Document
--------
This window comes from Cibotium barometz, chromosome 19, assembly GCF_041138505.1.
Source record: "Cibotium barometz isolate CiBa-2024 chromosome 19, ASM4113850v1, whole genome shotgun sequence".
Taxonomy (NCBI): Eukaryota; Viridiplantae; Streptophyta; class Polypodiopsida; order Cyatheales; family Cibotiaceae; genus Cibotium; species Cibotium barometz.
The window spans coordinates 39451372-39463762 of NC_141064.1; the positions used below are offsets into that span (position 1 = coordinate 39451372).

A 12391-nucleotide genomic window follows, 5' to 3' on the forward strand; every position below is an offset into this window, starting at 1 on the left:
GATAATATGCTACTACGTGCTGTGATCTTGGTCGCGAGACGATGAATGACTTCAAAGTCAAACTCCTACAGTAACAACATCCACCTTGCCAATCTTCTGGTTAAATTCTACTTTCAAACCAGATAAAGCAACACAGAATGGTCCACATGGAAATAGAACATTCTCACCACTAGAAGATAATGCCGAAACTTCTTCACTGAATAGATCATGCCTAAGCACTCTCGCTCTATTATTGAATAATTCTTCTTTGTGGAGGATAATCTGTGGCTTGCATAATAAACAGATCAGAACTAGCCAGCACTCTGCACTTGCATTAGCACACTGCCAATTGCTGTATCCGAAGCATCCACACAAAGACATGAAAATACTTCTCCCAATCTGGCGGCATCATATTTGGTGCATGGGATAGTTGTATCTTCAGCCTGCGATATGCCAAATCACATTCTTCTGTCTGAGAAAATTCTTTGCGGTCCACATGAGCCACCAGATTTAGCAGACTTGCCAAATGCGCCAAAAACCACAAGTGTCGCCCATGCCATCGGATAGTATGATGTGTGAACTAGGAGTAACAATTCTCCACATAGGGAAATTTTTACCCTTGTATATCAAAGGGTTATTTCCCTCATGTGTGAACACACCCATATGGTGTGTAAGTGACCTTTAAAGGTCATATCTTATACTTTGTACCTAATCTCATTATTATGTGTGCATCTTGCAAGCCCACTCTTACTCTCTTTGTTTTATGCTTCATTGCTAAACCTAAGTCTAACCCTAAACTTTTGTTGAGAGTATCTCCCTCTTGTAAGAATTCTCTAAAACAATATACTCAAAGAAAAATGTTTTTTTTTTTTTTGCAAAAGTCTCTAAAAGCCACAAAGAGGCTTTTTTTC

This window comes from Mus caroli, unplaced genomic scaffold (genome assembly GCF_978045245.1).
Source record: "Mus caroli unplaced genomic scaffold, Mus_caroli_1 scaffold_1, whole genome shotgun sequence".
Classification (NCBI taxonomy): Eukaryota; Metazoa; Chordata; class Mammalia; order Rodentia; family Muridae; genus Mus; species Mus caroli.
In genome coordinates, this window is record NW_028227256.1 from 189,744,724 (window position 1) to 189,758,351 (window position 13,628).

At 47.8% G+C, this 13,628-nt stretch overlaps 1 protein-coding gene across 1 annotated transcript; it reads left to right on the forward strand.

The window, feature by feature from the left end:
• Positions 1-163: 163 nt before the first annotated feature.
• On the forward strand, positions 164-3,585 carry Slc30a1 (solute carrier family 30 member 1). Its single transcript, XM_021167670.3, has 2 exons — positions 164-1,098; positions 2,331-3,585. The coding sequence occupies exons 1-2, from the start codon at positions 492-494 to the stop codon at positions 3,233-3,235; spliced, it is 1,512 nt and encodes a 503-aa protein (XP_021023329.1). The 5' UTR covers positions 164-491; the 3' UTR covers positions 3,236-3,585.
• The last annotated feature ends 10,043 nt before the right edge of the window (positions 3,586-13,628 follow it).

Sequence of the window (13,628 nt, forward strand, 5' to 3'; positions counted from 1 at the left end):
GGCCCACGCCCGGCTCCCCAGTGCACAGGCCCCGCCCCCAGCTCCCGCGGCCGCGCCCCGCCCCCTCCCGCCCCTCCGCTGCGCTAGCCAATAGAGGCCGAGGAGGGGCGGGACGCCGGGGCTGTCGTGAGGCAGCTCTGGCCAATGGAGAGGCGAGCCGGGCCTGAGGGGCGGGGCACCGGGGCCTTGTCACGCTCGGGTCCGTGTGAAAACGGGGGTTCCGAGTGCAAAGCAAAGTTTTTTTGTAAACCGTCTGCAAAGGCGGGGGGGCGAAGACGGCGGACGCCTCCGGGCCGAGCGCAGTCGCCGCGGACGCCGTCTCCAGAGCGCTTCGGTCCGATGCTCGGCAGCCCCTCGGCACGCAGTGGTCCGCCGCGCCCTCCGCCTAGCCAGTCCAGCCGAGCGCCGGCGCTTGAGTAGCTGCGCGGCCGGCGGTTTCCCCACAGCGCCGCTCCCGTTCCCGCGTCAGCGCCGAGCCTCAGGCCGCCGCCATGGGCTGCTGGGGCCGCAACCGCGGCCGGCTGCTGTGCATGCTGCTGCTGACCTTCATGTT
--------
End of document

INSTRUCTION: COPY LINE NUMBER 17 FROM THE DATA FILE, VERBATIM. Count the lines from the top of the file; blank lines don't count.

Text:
GGCCCACGCCCGGCTCCCCAGTGCACAGGCCCCGCCCCCAGCTCCCGCGGCCGCGCCCCGCCCCCTCCCGCCCCTCCGCTGCGCTAGCCAATAGAGGCCGAGGAGGGGCGGGACGCCGGGGCTGTCGTGAGGCAGCTCTGGCCAATGGAGAGGCGAGCCGGGCCTGAGGGGCGGGGCACCGGGGCCTTGTCACGCTCGGGTCCGTGTGAAAACGGGGGTTCCGAGTGCAAAGCAAAGTTTTTTTGTAAACCGTCTGCAAAGGCGGGGGGGCGAAGACGGCGGACGCCTCCGGGCCGAGCGCAGTCGCCGCGGACGCCGTCTCCAGAGCGCTTCGGTCCGATGCTCGGCAGCCCCTCGGCACGCAGTGGTCCGCCGCGCCCTCCGCCTAGCCAGTCCAGCCGAGCGCCGGCGCTTGAGTAGCTGCGCGGCCGGCGGTTTCCCCACAGCGCCGCTCCCGTTCCCGCGTCAGCGCCGAGCCTCAGGCCGCCGCCATGGGCTGCTGGGGCCGCAACCGCGGCCGGCTGCTGTGCATGCTGCTGCTGACCTTCATGTT